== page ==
So i cannot second the bad rep of HP 1700 series (maybe i had luck atleast once in my life :) .... getting that particular device).
Go Mainframe!

I would like to humbly suggest you get a Tek 7000 series mainframe. Why? Because they are beautiful, rugged, and flexible. The only problem is that they are big. My 7704A takes up a lot of bench space. Look for the 7603 for audio work.

But the REAL benefit here is that you can buy a 7A22 plug-in. Oops, maybe I shouldn't have let the secret out. This front-end will kill ANYTHING else out there for audio work. Not only is it differential, but it goes down to 10uV/div. You can see and measure things easily where NO other scope would even have a clue.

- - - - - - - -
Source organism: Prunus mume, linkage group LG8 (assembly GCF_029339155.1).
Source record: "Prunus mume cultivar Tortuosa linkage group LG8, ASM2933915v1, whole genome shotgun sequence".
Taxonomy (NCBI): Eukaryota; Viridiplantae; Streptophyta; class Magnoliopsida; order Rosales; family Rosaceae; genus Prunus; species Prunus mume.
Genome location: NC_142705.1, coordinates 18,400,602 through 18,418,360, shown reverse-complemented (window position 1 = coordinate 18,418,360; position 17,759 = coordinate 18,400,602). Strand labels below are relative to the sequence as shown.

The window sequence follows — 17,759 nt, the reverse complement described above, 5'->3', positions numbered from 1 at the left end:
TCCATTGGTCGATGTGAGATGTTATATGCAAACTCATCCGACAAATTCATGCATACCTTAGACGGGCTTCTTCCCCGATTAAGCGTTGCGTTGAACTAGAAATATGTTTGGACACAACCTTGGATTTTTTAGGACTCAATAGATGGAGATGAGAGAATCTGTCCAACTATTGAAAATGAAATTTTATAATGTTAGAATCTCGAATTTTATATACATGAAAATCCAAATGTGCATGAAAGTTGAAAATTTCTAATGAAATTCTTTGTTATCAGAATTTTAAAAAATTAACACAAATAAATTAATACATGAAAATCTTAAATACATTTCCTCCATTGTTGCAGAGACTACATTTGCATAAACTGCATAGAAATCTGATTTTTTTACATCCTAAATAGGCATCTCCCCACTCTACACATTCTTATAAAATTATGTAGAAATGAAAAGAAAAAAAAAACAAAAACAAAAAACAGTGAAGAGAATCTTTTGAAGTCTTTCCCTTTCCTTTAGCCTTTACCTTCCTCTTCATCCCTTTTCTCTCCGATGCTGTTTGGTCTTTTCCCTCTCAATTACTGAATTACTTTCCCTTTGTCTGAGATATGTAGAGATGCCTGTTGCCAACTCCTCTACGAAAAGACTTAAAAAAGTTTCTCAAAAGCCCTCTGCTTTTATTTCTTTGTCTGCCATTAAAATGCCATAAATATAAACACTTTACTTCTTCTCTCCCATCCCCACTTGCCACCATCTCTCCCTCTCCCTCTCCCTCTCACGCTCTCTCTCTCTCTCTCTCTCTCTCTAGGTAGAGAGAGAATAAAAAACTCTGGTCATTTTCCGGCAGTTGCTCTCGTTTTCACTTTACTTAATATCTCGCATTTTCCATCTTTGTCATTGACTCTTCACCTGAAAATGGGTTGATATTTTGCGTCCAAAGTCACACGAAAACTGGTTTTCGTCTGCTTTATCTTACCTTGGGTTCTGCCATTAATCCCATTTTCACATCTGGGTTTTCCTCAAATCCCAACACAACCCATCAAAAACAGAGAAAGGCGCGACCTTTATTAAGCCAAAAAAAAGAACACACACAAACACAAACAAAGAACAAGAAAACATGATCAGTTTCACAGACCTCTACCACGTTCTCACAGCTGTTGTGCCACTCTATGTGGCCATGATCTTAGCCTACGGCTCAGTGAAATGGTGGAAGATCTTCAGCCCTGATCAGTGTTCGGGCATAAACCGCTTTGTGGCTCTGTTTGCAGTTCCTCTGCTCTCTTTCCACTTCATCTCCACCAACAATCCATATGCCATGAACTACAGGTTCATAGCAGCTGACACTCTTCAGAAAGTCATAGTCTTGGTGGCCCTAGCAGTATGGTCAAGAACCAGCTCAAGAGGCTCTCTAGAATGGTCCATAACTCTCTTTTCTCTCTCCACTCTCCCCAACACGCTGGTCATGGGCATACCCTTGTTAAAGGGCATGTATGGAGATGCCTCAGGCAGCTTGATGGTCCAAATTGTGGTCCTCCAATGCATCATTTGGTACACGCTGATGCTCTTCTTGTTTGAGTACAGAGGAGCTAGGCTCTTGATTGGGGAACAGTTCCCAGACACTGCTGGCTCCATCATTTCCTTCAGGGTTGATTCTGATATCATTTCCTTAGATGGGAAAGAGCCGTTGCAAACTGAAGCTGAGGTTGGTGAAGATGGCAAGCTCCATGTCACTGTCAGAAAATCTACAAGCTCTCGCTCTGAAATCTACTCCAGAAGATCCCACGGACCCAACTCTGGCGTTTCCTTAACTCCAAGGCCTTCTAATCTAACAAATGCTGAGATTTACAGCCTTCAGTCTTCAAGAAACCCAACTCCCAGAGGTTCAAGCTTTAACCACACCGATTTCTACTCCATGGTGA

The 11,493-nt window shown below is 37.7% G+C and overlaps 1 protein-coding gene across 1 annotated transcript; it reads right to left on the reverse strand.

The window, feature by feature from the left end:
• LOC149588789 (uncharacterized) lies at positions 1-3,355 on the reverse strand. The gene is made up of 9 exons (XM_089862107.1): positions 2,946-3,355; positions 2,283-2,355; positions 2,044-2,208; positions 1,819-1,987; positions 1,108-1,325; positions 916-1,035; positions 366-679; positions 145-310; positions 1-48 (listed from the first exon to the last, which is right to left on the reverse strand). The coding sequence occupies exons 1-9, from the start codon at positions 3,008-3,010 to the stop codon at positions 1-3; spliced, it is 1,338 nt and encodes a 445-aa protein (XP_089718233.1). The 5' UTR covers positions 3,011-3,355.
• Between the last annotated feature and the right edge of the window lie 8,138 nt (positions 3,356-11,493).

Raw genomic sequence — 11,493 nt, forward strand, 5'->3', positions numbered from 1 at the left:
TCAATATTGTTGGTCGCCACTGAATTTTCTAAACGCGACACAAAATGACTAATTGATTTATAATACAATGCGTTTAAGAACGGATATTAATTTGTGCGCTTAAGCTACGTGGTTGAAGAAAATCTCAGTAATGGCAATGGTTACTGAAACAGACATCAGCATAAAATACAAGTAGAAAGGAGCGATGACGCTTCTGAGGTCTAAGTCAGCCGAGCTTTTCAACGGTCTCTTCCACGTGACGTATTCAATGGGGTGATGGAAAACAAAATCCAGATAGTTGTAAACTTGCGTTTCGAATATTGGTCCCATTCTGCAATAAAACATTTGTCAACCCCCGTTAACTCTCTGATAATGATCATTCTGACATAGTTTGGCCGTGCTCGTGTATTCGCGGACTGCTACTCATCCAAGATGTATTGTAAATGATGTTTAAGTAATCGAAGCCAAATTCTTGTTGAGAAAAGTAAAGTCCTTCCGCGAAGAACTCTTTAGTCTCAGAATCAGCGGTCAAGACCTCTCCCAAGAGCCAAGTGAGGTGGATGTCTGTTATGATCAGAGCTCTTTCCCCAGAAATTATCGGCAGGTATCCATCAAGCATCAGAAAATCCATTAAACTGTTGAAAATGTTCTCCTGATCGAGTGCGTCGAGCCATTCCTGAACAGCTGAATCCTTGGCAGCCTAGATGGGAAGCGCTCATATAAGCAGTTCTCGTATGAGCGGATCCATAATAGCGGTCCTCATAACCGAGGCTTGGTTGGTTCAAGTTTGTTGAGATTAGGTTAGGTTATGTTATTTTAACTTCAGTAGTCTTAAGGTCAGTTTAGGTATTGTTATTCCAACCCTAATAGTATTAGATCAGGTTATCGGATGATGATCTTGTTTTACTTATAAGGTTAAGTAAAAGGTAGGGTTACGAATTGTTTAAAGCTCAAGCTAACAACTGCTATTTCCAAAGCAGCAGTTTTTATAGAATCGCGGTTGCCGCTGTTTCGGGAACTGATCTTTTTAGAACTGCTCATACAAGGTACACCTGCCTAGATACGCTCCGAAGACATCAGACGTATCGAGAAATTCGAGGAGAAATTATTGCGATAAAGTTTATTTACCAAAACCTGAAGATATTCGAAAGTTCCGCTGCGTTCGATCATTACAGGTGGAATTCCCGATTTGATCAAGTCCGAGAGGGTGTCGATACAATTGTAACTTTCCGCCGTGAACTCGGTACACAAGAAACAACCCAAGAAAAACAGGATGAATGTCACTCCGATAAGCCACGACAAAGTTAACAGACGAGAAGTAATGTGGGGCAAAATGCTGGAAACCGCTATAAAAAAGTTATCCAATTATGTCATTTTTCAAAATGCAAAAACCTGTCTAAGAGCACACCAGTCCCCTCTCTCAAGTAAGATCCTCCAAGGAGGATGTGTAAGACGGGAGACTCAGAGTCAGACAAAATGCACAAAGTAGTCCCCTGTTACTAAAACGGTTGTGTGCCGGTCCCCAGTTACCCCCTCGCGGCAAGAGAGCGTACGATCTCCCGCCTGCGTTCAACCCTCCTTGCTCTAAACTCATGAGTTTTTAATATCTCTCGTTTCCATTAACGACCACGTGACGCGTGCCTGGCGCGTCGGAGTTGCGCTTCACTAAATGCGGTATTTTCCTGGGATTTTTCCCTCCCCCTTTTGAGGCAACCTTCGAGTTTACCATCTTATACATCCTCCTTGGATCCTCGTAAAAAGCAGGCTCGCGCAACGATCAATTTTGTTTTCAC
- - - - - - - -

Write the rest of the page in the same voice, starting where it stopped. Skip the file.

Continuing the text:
I would also suggest the 7A13 for higher bandwidth work.


I also saw your other post on the regulator problem. Shouldn't it be possible to build a decent differential probe with the nice superfast in-amps and diff amps available nowadays?

Another question: any opinion on 7623A mainframe, 7A18 dual trace (?) amps and 7B53A dual time bases?


diff probe

Sure, you can roll your own differential probe for specialty applications. I did one for measuring speaker cables (telephone wire post). The issue is how much bandwidth you need. Are you looking at just audio or also the RF interference (regulator post)?

Personally I like the AD830. LT has a similar part.

Not familiar with the 7623. Is that the one with a storage CRT? The 7a18 and 7b53a are fine for audio work. I think they're all good out to 60MHz or so. Most importantly, you can plug in a 7a22.

help on trigger modes needed